At the March for Science in Los Angeles, I spoke with several women of color who acknowledged these challenges. Wajeeha Mahmoud is a biology major at Chaffey College in Rancho Cucamonga, Calif., who was marching with several of her fellow students. The hijab-wearing young woman carried a sign that read, “This is what a scientist looks like,” and she told me, “No, there’s aren’t enough women of color in science.” Her friend, Donia Hijaz, also a hijab-wearing Muslim woman of color and a psychology major at Chaffey, said, “Unfortunately, the field of science is dominated by white males, and they make the rules.”

In addition to addressing sexism and racism within science, what drew some women of color out for the march was the president’s attacks on their identity. Jeniffer Hernandez, a professor at the Keck Graduate Institute in Claremont, Calif., was pushing her daughter in a stroller and carrying a large sign that read, “I’m a 1st Generation Mexican American Scientist, not a murderer, rapist, or drug dealer.” She told me in an interview that “I’ve felt attacked ever since Trump decided to run for president, not just as a scientist, but also [as] a woman and minority.”Hernandez is the daughter of undocumented immigrants who became citizens under Ronald Reagan’s 1986 Immigration Reform and Control Act. Motivated by her father’s Type 2 diabetes, she became a scientist who now relies on funding from the National Institutes of Health, which Trump has targeted for cuts. The March for Science was Hernandez’s first time at a political event, and she told me it wouldn’t be her last. “Science is very important, and it’s being attacked and I need to defend it,” she said.

But when I asked one space plasma physicist, a white man named Drew, whether it’s time for scientists to become politically active, he said, “That’s a difficult question. Science is supposed to be nonpartisan and unbiased by its very nature.” He said he debated going to the march because “politicizing science is a very dangerous and slippery slope.” He added, “Unfortunately, now we’re being forced to pick sides.”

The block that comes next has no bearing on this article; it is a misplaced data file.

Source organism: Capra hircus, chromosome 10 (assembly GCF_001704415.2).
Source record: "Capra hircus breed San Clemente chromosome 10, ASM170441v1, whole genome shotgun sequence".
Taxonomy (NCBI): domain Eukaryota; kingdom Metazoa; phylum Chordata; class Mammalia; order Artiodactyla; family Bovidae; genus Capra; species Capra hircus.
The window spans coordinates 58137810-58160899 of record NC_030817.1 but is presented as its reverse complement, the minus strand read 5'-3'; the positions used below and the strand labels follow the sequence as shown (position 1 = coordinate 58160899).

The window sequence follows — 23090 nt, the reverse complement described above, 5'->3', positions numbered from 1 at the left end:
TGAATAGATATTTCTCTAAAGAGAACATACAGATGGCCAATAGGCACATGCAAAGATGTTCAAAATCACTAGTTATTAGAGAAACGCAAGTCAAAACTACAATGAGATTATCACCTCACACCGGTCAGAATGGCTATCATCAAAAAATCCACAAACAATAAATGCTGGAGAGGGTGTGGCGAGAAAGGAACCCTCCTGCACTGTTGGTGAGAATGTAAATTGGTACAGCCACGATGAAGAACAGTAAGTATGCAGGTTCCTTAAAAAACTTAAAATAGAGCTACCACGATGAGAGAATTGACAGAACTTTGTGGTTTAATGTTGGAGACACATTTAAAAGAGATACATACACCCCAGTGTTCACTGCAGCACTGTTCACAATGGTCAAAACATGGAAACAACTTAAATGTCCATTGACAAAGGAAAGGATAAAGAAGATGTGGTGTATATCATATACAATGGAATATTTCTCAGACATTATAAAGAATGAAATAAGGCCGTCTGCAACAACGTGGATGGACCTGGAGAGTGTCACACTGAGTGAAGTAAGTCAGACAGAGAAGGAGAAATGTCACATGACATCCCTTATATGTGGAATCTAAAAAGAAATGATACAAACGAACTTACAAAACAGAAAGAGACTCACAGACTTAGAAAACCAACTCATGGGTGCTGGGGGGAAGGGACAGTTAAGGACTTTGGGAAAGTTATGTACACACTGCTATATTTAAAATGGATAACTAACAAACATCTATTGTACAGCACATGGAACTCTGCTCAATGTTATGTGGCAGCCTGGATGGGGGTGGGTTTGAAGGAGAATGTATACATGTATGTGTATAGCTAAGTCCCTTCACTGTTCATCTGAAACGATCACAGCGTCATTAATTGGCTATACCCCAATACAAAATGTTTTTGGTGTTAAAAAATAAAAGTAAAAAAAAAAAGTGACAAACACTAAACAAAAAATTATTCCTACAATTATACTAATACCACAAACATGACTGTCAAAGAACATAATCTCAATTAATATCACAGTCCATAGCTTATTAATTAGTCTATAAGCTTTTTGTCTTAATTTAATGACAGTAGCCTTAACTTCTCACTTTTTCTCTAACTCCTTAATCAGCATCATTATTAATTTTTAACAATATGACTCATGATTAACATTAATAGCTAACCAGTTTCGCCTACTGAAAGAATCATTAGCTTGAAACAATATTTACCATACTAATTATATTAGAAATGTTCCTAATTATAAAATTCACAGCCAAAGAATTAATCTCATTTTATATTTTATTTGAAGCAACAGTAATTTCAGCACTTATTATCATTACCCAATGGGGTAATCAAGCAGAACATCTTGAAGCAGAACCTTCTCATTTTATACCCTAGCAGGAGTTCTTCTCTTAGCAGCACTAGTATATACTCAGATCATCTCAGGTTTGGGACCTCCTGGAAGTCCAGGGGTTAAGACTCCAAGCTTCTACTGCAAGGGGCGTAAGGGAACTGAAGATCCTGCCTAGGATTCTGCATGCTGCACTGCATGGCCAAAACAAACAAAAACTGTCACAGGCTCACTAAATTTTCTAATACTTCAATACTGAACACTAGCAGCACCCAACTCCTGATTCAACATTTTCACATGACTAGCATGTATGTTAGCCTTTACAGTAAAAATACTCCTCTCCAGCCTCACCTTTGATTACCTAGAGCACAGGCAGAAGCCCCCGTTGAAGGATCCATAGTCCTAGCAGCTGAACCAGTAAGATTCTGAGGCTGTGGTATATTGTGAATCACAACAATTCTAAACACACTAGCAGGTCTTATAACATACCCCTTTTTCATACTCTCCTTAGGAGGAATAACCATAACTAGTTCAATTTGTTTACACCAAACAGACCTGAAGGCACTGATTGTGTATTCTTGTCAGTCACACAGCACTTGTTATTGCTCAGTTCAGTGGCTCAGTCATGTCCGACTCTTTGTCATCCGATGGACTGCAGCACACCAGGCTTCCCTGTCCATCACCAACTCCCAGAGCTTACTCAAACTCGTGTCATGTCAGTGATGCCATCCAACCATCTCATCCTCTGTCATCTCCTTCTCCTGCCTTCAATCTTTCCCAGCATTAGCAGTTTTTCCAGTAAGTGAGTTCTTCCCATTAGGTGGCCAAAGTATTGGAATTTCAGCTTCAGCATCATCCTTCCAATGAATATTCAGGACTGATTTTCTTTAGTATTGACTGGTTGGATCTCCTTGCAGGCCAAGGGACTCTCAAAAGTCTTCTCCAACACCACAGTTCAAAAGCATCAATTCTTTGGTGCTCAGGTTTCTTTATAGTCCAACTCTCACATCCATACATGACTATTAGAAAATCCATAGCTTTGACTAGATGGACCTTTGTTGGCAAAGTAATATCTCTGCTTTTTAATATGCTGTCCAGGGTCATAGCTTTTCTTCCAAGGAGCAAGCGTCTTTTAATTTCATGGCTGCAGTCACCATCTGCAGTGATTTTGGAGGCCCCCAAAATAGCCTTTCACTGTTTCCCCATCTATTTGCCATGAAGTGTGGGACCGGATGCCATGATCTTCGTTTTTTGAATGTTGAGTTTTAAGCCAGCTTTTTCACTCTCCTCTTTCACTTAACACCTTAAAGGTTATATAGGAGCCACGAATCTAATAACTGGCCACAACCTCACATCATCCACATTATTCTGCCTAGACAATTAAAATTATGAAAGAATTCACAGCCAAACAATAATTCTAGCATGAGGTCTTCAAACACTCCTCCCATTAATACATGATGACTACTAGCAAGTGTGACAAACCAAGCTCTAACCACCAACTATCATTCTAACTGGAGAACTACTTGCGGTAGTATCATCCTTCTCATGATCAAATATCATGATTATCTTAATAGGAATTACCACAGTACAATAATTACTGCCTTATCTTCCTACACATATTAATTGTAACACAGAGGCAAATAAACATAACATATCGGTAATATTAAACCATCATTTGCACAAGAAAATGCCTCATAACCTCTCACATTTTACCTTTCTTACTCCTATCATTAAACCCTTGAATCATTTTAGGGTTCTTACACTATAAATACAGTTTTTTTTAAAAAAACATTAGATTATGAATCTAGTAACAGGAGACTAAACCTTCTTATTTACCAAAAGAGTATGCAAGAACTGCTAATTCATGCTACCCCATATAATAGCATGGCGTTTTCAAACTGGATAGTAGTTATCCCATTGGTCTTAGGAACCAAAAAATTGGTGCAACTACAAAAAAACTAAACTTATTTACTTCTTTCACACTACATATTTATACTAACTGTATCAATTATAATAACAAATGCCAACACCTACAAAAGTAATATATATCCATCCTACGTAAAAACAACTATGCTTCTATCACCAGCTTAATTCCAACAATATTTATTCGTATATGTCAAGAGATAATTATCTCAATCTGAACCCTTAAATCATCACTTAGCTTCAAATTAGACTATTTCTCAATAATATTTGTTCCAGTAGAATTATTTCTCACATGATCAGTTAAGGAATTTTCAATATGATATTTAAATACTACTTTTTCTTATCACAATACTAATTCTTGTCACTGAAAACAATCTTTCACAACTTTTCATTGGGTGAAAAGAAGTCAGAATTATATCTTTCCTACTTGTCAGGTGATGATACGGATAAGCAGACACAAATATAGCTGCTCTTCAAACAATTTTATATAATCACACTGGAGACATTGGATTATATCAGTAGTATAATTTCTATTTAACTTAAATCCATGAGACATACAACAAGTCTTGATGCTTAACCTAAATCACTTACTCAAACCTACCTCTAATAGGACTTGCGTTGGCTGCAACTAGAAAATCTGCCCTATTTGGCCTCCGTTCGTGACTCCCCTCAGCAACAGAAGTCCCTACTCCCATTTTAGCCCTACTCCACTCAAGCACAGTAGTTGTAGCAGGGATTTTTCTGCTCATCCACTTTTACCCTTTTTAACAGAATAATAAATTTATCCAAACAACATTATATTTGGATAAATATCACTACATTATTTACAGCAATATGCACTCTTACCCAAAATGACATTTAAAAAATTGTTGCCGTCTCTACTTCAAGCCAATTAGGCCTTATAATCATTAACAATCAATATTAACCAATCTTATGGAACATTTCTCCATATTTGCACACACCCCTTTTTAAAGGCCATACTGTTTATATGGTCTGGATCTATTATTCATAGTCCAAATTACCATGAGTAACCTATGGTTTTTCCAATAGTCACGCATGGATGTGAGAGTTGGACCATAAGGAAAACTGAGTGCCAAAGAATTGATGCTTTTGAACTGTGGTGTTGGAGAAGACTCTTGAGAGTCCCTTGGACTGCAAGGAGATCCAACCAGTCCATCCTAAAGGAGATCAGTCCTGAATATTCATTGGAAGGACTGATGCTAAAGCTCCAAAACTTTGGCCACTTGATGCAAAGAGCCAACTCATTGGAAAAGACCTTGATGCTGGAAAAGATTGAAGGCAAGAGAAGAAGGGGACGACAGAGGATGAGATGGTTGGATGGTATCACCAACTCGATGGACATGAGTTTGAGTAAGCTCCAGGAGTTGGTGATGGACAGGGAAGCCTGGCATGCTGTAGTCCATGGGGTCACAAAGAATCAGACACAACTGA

In truth, science funding is not as nonpartisan as we would like to think. Lawmakers have great discretion over which fields get funded and to what extent.

Like nearly every other field that is publicly funded, scientific research cannot remain immune from political influence just because it aspires to logic and rationality. As women and people of color have experienced firsthand, human biases creep into decision-making all the time — even decisions made by scientists.

Many great scientists have expressed political views, including Albert Einstein and Stephen Hawking. The issue of climate change in particular has compelled high-profile scientists to speak out. These include former NASA scientist James Hansen, Neil deGrasse Tyson and Bill Nye the Science Guy, who headlined the Washington, D.C., March for Science. And for years, members of the Union of Concerned Scientists have done advocacy work to harness science for the greater public good.

It was heartening to see so many scientists mobilize politically at the March for Science, even if it was their first-ever political action. It is tempting to think that engaging in noble work that benefits humanity is enough and ought to stand on its own merit. But none of us is immune to the devastating effects of climate change and the threats to our water, air and food that Trump and his party promise to realize. In our current political climate, we need all hands on deck.